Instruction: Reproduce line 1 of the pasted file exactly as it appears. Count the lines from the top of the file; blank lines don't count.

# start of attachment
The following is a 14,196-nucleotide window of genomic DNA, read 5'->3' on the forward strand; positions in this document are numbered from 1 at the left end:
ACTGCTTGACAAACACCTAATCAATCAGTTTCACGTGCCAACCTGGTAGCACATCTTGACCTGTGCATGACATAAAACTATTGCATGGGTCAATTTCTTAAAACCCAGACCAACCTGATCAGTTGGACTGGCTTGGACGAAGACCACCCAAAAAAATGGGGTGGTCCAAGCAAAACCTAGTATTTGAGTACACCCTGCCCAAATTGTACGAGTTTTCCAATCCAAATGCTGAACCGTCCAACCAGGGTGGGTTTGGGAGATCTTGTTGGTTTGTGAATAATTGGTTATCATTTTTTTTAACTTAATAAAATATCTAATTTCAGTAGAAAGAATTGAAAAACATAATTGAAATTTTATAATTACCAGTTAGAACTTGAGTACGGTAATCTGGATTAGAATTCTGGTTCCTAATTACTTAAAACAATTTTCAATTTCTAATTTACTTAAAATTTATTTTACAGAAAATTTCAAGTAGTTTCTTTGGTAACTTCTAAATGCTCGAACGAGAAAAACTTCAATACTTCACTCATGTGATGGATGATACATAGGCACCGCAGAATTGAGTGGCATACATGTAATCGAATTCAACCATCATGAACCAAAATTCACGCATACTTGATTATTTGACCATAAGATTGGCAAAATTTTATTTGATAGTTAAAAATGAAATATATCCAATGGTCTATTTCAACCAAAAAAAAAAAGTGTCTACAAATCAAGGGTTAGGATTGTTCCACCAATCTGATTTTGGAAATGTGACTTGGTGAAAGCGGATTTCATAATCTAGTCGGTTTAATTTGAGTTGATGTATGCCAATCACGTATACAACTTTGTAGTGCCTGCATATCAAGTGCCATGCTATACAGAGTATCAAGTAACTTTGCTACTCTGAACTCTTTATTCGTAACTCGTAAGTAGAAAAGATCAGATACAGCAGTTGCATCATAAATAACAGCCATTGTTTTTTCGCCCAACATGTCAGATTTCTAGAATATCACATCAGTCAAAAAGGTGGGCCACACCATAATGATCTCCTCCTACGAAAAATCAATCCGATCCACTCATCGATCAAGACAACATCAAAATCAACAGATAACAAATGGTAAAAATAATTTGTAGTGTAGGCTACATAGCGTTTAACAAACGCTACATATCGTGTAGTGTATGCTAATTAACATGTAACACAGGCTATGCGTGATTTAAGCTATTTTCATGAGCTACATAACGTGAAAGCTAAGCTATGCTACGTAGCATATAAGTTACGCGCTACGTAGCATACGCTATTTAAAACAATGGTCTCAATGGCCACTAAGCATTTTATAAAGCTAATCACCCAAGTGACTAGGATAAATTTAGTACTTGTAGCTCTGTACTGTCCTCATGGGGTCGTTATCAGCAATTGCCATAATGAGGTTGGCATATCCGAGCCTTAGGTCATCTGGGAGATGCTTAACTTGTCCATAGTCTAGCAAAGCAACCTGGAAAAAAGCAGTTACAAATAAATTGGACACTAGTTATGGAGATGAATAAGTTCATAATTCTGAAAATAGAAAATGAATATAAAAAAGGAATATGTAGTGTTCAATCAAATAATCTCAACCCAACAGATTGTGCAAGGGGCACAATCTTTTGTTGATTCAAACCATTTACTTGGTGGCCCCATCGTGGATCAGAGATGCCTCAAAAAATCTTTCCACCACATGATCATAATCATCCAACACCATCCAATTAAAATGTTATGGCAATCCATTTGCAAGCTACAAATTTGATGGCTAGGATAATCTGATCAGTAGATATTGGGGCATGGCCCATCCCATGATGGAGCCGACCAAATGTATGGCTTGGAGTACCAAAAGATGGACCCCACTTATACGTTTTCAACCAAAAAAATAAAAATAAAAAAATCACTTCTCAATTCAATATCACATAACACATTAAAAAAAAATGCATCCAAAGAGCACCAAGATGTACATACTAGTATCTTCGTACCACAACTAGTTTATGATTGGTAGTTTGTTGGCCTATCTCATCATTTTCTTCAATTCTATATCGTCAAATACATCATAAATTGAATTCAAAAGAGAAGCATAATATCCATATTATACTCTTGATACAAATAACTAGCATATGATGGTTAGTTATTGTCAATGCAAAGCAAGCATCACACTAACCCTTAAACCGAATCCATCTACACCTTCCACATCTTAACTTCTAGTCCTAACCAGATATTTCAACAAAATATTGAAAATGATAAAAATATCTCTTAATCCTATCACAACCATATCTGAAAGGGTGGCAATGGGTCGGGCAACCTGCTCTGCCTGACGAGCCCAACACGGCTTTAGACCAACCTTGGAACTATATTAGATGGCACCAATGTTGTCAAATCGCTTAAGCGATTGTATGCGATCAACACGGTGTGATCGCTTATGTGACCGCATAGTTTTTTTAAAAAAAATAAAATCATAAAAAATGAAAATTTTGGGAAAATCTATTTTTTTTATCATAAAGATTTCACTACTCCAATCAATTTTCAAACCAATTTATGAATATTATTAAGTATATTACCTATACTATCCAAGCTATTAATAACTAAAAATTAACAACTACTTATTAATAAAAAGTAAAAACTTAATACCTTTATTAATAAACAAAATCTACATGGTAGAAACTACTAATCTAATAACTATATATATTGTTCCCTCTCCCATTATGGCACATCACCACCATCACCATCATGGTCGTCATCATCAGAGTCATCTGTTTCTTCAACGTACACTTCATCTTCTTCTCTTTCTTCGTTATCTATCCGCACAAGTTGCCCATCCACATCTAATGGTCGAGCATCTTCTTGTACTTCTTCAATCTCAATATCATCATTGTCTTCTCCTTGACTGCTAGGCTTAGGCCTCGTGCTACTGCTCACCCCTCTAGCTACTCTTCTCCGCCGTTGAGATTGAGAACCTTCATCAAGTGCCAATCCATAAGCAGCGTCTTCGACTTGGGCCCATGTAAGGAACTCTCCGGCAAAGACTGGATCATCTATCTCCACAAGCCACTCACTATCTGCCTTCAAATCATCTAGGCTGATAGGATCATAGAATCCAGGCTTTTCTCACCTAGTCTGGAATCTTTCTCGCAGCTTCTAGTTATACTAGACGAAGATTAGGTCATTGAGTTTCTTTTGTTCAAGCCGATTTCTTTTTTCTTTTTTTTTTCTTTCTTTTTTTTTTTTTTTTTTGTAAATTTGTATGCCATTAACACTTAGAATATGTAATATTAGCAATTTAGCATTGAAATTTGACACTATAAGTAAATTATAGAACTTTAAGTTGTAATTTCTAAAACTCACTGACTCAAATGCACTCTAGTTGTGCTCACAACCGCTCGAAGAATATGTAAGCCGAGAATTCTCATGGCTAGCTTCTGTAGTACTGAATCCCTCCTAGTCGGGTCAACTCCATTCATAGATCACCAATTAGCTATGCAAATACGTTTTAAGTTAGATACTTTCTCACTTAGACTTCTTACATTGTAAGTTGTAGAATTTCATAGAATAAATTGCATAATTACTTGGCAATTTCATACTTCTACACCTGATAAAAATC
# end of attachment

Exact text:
The following is a 14,196-nucleotide window of genomic DNA, read 5'->3' on the forward strand; positions in this document are numbered from 1 at the left end: